rail workers

The trains must go through!

As you might imagine, there was quite a mess to clean up in order to get the rail line running again through East Palestine, Ohio, after 20 rail cars full of vinyl chloride and other toxic materials derailed at the beginning of February. But while the citizens of East Palestine were sheltering-in-place and evacuating, Norfolk Southern, being the responsible custodian of public health that they are, immediately leapt into action, sending 40 of their employees in to start cleaning up the wreckage — and to get the rail line running again.

One might expect a railroad as large and profitable as Norfolk Southern to have a specially trained and equipped Hazmat Team to respond to events like this.  Turns out that may not have been the case.

Many rail employees reported that they continue to experience migraines and nausea, days after the derailment, and they all suspect that they were willingly exposed to these chemicals at the direction of Norfolk Southern.

Workers that participated in the cleanup of the train derailment had unanswered questions about their protections, and have experienced lingering migraines and nausea, according to a union representative for workers that build and maintain railways for Norfolk Southern.

Jonathan Long, a union representative for the Brotherhood of Maintenance of Way Employees Division of the International Brotherhood of Teamsters (BMWED), said in a Wednesday letter to Ohio Gov. Mike DeWine (R) that around 40 workers were ordered by Norfolk Southern, which owns the train that derailed in East Palestine, Ohio, last month, to clean up the wreckage.

Long said he had received reports that the workers were not given proper personal protection equipment to help clean up the wreckage, not being offered respirators, eye protection and protective clothing.

And rail workers are not magically immune from the health effects of the substances they’re directed to clean up.

He also said many employees “reported that they continue to experience migraines and nausea, days after the derailment, and they all suspect that they were willingly exposed to these chemicals at the direction of [Norfolk Southern].”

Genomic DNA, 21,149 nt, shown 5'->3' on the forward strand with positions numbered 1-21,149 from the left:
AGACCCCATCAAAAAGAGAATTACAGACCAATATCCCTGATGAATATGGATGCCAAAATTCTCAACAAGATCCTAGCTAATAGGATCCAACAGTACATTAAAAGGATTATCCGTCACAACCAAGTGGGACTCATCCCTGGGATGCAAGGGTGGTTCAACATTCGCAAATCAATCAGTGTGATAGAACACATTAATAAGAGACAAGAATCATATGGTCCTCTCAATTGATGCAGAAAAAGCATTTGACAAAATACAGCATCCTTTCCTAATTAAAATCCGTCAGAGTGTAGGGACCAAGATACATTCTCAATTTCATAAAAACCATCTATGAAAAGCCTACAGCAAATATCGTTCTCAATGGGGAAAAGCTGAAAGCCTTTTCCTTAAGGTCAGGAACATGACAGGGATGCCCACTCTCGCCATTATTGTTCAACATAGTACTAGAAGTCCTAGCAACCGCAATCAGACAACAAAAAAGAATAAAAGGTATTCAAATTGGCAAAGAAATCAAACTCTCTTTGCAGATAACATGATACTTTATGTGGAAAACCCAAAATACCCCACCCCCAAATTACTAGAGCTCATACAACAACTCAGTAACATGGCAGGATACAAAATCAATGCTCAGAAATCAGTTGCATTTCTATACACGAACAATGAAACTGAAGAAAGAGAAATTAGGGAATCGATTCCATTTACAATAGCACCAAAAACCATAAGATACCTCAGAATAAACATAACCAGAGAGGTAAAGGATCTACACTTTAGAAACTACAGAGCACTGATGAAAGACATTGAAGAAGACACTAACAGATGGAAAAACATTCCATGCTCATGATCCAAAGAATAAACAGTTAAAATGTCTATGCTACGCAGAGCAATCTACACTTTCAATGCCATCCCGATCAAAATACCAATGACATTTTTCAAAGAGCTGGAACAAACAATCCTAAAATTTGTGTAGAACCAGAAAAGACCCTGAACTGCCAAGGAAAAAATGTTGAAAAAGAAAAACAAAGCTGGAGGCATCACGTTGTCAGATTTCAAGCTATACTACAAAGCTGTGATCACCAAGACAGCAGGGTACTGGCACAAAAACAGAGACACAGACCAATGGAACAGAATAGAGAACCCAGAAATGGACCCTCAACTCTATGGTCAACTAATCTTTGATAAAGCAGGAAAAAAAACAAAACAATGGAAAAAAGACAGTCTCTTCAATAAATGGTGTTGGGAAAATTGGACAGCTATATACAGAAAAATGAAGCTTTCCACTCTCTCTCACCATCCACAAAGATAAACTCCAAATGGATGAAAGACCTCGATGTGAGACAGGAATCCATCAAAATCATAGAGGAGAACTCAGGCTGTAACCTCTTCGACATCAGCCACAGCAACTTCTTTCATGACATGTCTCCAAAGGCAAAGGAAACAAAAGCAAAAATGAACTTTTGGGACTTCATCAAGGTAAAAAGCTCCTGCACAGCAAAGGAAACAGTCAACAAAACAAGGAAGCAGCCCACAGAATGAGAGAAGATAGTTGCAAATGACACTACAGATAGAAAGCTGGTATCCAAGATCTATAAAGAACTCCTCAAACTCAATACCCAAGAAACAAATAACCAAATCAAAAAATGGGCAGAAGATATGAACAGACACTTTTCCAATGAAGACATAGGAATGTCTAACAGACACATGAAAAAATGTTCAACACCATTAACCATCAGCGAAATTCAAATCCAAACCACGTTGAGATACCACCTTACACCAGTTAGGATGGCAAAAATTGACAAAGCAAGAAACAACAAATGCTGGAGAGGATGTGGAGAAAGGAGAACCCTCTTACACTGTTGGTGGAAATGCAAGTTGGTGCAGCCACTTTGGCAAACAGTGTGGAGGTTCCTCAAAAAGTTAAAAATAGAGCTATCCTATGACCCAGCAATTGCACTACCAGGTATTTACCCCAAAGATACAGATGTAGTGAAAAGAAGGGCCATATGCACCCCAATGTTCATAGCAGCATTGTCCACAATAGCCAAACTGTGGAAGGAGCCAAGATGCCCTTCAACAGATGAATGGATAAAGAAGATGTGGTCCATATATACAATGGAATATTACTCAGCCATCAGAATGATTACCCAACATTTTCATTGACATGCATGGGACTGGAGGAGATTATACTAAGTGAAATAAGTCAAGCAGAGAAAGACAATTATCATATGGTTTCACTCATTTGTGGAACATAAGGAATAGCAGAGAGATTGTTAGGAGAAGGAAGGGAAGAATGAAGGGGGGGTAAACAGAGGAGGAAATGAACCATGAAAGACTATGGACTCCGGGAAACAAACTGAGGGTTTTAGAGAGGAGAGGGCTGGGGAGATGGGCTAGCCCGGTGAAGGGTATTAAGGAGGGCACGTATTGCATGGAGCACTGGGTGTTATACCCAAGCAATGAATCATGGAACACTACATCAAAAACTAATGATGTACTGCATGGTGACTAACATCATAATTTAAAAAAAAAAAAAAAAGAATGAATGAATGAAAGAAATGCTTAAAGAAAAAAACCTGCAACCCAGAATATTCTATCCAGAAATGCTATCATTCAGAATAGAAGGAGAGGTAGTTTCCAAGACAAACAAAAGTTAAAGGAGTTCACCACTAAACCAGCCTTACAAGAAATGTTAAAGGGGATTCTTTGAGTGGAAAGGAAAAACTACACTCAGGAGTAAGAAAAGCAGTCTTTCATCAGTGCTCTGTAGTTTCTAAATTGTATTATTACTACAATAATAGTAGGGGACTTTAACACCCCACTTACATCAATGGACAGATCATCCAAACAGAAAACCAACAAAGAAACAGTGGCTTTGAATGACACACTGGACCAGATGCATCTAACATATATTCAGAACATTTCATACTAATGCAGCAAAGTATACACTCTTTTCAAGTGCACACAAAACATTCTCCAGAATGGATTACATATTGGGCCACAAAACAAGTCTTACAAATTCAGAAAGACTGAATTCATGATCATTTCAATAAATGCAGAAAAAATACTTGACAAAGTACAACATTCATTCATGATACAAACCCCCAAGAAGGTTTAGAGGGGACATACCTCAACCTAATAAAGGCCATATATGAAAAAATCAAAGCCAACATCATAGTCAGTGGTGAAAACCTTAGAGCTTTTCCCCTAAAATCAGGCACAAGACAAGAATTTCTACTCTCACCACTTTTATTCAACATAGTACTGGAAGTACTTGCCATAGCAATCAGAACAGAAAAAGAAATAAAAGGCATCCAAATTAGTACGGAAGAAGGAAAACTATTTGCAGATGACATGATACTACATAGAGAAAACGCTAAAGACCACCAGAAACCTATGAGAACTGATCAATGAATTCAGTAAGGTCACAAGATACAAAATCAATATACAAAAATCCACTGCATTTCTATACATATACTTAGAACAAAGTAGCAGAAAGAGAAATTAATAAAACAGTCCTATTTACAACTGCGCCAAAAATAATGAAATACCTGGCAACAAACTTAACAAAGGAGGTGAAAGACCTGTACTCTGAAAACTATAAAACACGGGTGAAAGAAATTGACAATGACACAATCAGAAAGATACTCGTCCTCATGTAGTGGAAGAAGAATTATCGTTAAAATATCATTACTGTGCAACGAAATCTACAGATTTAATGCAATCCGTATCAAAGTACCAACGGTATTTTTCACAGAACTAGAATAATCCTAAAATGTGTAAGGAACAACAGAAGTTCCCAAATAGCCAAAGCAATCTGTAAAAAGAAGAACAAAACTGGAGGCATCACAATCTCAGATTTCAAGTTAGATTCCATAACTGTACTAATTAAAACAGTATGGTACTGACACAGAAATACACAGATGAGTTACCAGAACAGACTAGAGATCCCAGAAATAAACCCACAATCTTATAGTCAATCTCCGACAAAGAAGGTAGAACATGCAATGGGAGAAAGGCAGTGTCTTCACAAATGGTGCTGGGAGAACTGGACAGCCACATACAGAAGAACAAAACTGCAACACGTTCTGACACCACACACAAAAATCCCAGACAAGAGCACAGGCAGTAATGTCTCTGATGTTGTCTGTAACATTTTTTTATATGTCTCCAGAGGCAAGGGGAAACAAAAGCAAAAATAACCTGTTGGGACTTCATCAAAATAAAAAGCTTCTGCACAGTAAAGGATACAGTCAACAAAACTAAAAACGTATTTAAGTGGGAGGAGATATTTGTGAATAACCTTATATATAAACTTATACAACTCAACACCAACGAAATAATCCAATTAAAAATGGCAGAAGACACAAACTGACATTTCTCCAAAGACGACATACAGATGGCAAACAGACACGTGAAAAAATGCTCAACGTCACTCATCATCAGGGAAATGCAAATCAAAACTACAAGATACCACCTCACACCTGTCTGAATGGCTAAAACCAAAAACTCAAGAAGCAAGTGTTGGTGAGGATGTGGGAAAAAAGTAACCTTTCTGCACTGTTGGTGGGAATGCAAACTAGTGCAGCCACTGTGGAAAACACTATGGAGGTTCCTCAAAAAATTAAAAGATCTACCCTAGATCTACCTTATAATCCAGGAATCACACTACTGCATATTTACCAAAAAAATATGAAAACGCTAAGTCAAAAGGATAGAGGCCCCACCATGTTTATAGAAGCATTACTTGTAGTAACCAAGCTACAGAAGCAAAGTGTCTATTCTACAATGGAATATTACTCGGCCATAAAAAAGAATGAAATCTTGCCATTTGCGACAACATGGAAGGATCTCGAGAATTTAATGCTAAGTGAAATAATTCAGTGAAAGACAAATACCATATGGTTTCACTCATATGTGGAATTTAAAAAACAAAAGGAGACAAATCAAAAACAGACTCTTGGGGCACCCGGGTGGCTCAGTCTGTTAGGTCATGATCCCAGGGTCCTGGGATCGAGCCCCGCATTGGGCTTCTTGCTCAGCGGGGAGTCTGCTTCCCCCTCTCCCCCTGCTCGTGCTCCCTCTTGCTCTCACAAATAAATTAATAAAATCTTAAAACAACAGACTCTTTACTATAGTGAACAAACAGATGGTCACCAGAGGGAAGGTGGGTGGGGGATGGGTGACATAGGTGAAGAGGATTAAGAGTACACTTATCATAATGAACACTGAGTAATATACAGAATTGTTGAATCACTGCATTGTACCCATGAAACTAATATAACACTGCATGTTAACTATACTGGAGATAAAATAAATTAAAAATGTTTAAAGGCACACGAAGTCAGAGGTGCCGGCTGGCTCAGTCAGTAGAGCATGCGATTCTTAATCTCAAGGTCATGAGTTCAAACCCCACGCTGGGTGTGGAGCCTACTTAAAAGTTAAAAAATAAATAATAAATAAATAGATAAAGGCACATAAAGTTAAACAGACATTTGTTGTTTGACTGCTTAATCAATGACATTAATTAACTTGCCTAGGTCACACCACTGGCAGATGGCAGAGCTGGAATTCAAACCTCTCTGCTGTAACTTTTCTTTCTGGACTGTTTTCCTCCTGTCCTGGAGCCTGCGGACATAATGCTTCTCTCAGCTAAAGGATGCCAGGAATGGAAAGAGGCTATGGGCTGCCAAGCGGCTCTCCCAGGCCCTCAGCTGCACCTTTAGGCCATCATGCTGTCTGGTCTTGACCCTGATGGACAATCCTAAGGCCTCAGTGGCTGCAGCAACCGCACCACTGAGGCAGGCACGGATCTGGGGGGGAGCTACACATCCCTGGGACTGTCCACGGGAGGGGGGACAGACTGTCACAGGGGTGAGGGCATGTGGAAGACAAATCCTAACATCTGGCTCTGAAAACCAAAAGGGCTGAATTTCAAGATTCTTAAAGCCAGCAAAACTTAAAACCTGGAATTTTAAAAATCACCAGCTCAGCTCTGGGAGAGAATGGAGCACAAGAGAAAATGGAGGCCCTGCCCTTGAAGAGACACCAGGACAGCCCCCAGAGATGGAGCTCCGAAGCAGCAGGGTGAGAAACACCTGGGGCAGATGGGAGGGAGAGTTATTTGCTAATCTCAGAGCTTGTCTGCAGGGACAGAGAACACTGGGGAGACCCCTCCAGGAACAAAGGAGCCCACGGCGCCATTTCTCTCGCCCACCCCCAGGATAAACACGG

Worker Safety

Cleaning up toxic waste spills is a well-recognized hazard.  In fact, there’s even an OSHA standard that is intended to protect worker who clean up these spills: the Hazardous Waste Operations and Emergency Response standard, also known as HAZWOPER.

As OSHA explains, HAZWOPER

established health and safety requirements for employers engaged in these operations, as well as responses to emergencies involving releases of hazardous substances. HAZWOPER requires that employers follow specific work policies, practices, and procedures to protect their workers potentially exposed to hazardous substances. The standards provide employers with the information and training criteria necessary to ensure workplace health and safety during hazardous waste, emergency response, and cleanup operations involving hazardous substances. HAZWOPER aims to prevent and minimize the possibility of worker injury and illness resulting from potential exposures to hazardous substances.

Norfolk Southern insists that a hazmat professional was on the scene immediately to coordinate the response, monitor the air and ensure appropriate PPE was used.

But we’ll see if that actually happened.

When sending workers in to clean up a toxic release, employers can’t just say, “Holy Cow! There’s a big chemical spill of methyl-ethyl-death and God-knows what else. Slap on these respirators, grab some shovels and buckets, and head over there and clean that stuff up!”